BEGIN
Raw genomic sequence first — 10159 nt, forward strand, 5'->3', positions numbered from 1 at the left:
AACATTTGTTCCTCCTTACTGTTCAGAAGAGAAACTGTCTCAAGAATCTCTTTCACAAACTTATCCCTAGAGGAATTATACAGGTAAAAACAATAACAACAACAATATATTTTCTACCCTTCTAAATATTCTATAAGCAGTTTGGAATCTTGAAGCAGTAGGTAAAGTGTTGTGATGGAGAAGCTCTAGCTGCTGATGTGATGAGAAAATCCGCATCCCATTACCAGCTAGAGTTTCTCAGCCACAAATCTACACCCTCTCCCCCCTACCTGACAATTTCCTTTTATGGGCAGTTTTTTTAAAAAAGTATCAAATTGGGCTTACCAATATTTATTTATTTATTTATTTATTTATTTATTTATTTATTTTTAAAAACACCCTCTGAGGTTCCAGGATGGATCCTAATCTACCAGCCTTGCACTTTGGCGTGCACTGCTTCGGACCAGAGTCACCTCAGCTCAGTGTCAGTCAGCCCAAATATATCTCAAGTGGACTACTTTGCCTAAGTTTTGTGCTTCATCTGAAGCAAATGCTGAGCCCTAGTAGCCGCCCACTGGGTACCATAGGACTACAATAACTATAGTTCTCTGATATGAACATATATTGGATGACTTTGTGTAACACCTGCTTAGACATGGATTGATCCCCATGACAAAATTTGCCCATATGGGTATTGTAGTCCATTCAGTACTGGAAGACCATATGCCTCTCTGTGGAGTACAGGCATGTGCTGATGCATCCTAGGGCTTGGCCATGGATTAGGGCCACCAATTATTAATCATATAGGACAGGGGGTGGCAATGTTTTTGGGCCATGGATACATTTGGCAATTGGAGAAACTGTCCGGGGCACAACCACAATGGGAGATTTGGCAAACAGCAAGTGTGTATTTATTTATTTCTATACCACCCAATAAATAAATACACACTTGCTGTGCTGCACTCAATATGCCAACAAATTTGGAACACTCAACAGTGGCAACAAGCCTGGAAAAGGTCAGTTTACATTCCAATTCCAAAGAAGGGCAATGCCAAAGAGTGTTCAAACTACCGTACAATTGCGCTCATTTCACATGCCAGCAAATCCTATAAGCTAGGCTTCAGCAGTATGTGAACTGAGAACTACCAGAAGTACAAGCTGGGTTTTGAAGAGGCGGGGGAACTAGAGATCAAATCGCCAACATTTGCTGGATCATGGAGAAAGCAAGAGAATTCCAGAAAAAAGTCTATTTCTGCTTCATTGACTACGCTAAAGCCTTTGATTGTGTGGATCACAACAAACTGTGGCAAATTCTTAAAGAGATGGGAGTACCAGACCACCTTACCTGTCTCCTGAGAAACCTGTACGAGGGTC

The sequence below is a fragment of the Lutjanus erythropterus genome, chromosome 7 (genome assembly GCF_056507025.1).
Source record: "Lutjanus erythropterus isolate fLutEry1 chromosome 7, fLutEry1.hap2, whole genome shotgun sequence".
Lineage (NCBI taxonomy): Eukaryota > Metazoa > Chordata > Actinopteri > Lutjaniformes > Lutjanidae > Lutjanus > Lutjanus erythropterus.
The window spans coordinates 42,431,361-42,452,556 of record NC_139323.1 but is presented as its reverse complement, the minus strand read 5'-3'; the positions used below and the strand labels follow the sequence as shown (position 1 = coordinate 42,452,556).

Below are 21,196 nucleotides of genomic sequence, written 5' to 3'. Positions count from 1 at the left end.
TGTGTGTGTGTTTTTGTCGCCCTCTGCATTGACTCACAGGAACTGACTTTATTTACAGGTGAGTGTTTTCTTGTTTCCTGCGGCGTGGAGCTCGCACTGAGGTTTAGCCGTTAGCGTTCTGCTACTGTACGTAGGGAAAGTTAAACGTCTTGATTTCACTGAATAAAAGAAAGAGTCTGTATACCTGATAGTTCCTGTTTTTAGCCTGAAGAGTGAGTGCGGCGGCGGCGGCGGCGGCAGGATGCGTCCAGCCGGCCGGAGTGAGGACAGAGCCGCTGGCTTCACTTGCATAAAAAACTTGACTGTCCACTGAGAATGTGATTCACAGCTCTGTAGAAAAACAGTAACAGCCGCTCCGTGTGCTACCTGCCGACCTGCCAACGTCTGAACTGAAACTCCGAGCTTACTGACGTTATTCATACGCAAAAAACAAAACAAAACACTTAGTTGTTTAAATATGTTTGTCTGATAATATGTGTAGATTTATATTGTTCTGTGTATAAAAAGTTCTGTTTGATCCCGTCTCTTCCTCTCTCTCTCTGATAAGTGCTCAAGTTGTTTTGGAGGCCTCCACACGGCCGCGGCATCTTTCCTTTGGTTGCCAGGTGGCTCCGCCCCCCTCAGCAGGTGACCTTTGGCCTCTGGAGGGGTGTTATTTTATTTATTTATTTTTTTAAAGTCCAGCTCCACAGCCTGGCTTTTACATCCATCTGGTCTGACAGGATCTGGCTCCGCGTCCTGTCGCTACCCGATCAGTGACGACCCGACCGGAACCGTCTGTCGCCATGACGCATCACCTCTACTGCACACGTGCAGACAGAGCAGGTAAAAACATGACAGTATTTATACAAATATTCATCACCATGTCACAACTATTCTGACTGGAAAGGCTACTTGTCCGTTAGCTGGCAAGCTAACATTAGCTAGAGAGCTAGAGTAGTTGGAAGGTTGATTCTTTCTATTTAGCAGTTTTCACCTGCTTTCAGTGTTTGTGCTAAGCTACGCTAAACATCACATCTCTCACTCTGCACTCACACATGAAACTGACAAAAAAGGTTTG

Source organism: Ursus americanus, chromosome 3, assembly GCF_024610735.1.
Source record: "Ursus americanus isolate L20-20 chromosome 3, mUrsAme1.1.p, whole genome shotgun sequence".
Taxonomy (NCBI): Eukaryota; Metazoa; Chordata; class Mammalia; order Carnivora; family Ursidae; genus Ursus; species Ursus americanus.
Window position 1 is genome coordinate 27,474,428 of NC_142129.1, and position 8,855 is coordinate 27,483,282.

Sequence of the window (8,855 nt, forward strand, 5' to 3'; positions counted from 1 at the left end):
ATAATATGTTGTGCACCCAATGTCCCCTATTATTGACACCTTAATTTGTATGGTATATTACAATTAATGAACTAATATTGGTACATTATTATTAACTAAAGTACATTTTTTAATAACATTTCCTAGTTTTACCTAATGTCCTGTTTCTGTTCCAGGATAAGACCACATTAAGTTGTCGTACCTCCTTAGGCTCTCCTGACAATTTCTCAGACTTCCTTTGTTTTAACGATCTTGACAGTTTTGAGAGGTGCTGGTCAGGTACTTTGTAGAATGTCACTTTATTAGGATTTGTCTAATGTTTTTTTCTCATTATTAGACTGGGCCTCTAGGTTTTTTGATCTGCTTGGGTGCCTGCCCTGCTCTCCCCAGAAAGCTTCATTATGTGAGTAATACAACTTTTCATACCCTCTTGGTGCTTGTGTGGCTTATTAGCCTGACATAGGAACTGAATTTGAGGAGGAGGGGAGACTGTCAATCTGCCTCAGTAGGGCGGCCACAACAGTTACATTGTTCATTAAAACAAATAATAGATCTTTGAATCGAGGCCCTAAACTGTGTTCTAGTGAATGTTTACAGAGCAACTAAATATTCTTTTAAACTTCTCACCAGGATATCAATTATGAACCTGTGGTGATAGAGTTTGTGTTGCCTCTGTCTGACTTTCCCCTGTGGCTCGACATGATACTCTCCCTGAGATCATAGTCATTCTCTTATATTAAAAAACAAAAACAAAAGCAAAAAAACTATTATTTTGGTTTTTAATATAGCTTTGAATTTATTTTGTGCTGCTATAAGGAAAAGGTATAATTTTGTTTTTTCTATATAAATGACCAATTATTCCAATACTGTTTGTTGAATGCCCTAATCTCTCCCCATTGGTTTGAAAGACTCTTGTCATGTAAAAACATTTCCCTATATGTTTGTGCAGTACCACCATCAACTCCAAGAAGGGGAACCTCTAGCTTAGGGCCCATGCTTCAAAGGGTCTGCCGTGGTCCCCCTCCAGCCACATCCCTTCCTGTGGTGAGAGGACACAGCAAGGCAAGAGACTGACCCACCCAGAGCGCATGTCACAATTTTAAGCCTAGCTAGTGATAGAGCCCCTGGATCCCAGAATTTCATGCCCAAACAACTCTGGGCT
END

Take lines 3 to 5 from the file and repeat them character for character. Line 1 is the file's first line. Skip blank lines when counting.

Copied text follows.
The sequence below is a fragment of the Lutjanus erythropterus genome, chromosome 7 (genome assembly GCF_056507025.1).
Source record: "Lutjanus erythropterus isolate fLutEry1 chromosome 7, fLutEry1.hap2, whole genome shotgun sequence".
Lineage (NCBI taxonomy): Eukaryota > Metazoa > Chordata > Actinopteri > Lutjaniformes > Lutjanidae > Lutjanus > Lutjanus erythropterus.